PASADENA, Calif. — Tanya Saracho had trouble containing her glee at a Television Critics Association panel for her new Starz series, Vida (due May 6), a half-hour drama about two Mexican-American sisters who return to their old neighborhood in East Los Angeles.
"We don't get to do this," she said of presenting a show told from the perspective of "brown, queer femaleness."
Saracho, whose credits include HBO's Looking and Girls and Lifetime's Devious Maids, said Vida is "Latinx, but it's a queer show." The show's story "is my vida, my life."
She praised Starz for the creative freedom she has been given with the show, which includes such timely topics as "Chipsters" (Chicano hipsters) and "gente-fication," or the return of upwardly mobile Latinos to their old neighborhoods.
"I wanted an all-Latinx writers room. All the directors are women of color or Latinx," she said. "My (collaborating) executive at Starz has a 'z' in her last name, Fernandez. There, I don't have to be a cultural ambassador."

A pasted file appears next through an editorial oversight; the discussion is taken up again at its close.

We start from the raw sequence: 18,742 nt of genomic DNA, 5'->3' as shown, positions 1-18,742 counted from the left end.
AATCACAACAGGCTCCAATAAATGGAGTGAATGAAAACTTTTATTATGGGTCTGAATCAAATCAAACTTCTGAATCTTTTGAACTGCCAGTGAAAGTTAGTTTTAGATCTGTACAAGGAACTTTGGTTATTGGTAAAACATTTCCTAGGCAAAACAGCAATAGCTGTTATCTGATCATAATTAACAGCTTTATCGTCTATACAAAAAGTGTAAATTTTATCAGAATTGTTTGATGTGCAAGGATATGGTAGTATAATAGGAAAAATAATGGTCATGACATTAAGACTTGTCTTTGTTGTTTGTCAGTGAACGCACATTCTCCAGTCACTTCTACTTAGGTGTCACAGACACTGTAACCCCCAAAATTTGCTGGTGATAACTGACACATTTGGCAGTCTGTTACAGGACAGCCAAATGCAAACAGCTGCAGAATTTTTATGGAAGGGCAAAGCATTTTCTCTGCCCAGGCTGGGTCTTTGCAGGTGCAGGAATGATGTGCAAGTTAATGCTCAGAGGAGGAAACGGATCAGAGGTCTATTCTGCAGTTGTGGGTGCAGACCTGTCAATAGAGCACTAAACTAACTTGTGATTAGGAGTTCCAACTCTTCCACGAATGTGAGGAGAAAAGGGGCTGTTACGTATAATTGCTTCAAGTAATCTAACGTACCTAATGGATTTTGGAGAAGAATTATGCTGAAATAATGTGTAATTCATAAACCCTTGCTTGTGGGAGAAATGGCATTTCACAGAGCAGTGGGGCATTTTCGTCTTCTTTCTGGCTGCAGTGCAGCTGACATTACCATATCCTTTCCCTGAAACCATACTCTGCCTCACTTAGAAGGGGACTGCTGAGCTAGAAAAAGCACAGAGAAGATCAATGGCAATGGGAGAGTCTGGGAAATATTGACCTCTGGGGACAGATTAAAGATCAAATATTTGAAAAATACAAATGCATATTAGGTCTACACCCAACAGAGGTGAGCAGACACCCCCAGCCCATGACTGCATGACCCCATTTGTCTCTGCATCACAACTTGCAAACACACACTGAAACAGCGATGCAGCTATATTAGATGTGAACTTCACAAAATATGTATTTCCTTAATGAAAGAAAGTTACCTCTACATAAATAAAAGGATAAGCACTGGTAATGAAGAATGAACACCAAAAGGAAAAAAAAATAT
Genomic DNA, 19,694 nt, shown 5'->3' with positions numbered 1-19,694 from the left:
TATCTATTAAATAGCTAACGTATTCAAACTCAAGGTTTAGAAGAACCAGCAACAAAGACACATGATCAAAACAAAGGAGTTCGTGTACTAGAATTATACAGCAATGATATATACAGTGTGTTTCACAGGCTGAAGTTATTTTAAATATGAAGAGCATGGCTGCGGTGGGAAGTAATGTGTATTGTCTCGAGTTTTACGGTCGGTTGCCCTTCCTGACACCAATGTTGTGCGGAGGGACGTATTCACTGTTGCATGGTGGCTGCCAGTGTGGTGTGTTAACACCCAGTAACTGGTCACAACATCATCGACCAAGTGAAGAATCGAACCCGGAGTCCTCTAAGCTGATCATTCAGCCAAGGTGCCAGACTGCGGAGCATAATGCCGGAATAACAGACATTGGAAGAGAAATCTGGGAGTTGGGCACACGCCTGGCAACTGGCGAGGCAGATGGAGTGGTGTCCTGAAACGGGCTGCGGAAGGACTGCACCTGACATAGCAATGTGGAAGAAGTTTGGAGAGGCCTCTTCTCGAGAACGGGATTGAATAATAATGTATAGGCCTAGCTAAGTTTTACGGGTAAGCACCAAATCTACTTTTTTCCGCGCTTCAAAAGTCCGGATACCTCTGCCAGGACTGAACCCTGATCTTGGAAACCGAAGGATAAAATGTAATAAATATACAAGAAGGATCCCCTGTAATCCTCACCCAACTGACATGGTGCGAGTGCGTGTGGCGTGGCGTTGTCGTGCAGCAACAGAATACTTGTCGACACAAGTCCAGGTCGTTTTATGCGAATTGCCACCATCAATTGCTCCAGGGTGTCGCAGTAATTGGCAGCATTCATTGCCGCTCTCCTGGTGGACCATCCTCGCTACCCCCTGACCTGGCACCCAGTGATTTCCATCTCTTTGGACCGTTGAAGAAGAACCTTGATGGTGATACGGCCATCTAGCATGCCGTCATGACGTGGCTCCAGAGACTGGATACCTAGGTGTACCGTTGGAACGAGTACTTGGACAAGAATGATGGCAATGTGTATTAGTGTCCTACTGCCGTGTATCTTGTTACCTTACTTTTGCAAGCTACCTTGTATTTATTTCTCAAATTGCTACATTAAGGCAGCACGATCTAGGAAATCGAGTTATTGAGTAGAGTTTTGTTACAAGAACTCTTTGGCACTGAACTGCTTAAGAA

Vida is another step toward more representational programming, but there is still a long way to go, Saracho said. "We make up almost 20% of this country," but are represented on only a tiny fraction of TV shows.
Despite the specificity of the story, Saracho said, "There is a universality to two sisters coming home," where they learn a surprising truth about their mother's identity.
Melissa Barrera, who plays one of the estranged sisters, said Vida is timely when people with a dual identity, such as Mexican-Americans, are being reminded "they are not home."
"If you abide that this country was made up by the children of immigrants, that's what this show is," Saracho said.